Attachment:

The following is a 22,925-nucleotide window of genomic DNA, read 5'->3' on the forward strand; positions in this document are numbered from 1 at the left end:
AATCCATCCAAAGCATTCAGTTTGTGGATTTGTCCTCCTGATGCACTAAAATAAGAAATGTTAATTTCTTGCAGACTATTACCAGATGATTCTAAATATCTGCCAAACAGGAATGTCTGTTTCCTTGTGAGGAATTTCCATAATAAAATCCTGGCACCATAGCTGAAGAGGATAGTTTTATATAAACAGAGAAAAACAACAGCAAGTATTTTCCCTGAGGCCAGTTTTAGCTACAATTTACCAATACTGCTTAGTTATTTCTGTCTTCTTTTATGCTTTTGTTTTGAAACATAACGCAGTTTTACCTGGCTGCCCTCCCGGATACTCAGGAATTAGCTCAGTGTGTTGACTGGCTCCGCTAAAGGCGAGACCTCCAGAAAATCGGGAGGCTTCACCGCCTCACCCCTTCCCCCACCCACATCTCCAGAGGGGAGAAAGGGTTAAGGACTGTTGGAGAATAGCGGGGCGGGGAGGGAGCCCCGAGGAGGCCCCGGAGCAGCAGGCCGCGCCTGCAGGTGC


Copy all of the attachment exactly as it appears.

The following is a 22,925-nucleotide window of genomic DNA, read 5'->3' on the forward strand; positions in this document are numbered from 1 at the left end:
AATCCATCCAAAGCATTCAGTTTGTGGATTTGTCCTCCTGATGCACTAAAATAAGAAATGTTAATTTCTTGCAGACTATTACCAGATGATTCTAAATATCTGCCAAACAGGAATGTCTGTTTCCTTGTGAGGAATTTCCATAATAAAATCCTGGCACCATAGCTGAAGAGGATAGTTTTATATAAACAGAGAAAAACAACAGCAAGTATTTTCCCTGAGGCCAGTTTTAGCTACAATTTACCAATACTGCTTAGTTATTTCTGTCTTCTTTTATGCTTTTGTTTTGAAACATAACGCAGTTTTACCTGGCTGCCCTCCCGGATACTCAGGAATTAGCTCAGTGTGTTGACTGGCTCCGCTAAAGGCGAGACCTCCAGAAAATCGGGAGGCTTCACCGCCTCACCCCTTCCCCCACCCACATCTCCAGAGGGGAGAAAGGGTTAAGGACTGTTGGAGAATAGCGGGGCGGGGAGGGAGCCCCGAGGAGGCCCCGGAGCAGCAGGCCGCGCCTGCAGGTGC